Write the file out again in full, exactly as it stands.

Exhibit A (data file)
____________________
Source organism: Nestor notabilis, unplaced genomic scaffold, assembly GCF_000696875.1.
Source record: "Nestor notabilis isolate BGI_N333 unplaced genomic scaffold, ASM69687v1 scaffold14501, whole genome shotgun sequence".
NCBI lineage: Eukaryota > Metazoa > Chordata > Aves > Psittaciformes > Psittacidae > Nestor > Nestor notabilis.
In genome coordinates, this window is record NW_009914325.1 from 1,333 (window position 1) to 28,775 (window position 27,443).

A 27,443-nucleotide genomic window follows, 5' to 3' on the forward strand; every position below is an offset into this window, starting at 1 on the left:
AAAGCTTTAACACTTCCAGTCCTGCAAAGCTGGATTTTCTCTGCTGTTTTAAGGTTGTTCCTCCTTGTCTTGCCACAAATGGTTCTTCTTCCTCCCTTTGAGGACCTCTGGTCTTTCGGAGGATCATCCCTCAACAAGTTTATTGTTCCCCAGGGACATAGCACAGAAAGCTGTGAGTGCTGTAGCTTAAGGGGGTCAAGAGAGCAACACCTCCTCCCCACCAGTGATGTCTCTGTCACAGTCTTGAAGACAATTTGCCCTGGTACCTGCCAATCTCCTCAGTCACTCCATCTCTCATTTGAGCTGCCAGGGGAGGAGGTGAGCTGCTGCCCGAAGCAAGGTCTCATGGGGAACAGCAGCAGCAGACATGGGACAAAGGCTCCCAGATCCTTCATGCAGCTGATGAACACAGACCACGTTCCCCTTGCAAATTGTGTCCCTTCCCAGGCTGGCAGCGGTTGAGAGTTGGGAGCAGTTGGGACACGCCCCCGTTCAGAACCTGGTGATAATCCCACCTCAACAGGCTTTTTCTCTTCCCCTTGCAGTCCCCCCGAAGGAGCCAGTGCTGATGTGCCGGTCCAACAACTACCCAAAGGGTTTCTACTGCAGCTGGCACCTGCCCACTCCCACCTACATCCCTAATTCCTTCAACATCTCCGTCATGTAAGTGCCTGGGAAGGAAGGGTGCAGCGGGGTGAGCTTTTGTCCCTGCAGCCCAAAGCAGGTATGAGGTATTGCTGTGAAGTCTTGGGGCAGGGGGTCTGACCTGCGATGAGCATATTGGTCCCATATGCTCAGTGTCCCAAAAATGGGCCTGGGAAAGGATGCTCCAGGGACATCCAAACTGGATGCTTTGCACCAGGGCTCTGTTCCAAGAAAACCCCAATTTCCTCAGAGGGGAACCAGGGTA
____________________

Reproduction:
Source organism: Nestor notabilis, unplaced genomic scaffold, assembly GCF_000696875.1.
Source record: "Nestor notabilis isolate BGI_N333 unplaced genomic scaffold, ASM69687v1 scaffold14501, whole genome shotgun sequence".
NCBI lineage: Eukaryota > Metazoa > Chordata > Aves > Psittaciformes > Psittacidae > Nestor > Nestor notabilis.
In genome coordinates, this window is record NW_009914325.1 from 1,333 (window position 1) to 28,775 (window position 27,443).

A 27,443-nucleotide genomic window follows, 5' to 3' on the forward strand; every position below is an offset into this window, starting at 1 on the left:
AAAGCTTTAACACTTCCAGTCCTGCAAAGCTGGATTTTCTCTGCTGTTTTAAGGTTGTTCCTCCTTGTCTTGCCACAAATGGTTCTTCTTCCTCCCTTTGAGGACCTCTGGTCTTTCGGAGGATCATCCCTCAACAAGTTTATTGTTCCCCAGGGACATAGCACAGAAAGCTGTGAGTGCTGTAGCTTAAGGGGGTCAAGAGAGCAACACCTCCTCCCCACCAGTGATGTCTCTGTCACAGTCTTGAAGACAATTTGCCCTGGTACCTGCCAATCTCCTCAGTCACTCCATCTCTCATTTGAGCTGCCAGGGGAGGAGGTGAGCTGCTGCCCGAAGCAAGGTCTCATGGGGAACAGCAGCAGCAGACATGGGACAAAGGCTCCCAGATCCTTCATGCAGCTGATGAACACAGACCACGTTCCCCTTGCAAATTGTGTCCCTTCCCAGGCTGGCAGCGGTTGAGAGTTGGGAGCAGTTGGGACACGCCCCCGTTCAGAACCTGGTGATAATCCCACCTCAACAGGCTTTTTCTCTTCCCCTTGCAGTCCCCCCGAAGGAGCCAGTGCTGATGTGCCGGTCCAACAACTACCCAAAGGGTTTCTACTGCAGCTGGCACCTGCCCACTCCCACCTACATCCCTAATTCCTTCAACATCTCCGTCATGTAAGTGCCTGGGAAGGAAGGGTGCAGCGGGGTGAGCTTTTGTCCCTGCAGCCCAAAGCAGGTATGAGGTATTGCTGTGAAGTCTTGGGGCAGGGGGTCTGACCTGCGATGAGCATATTGGTCCCATATGCTCAGTGTCCCAAAAATGGGCCTGGGAAAGGATGCTCCAGGGACATCCAAACTGGATGCTTTGCACCAGGGCTCTGTTCCAAGAAAACCCCAATTTCCTCAGAGGGGAACCAGGGTA